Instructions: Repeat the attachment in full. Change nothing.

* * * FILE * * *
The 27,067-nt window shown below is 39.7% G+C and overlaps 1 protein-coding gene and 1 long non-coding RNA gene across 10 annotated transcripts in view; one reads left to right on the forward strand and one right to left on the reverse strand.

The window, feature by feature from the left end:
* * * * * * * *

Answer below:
The 27,067-nt window shown below is 39.7% G+C and overlaps 1 protein-coding gene and 1 long non-coding RNA gene across 10 annotated transcripts in view; one reads left to right on the forward strand and one right to left on the reverse strand.

The window, feature by feature from the left end: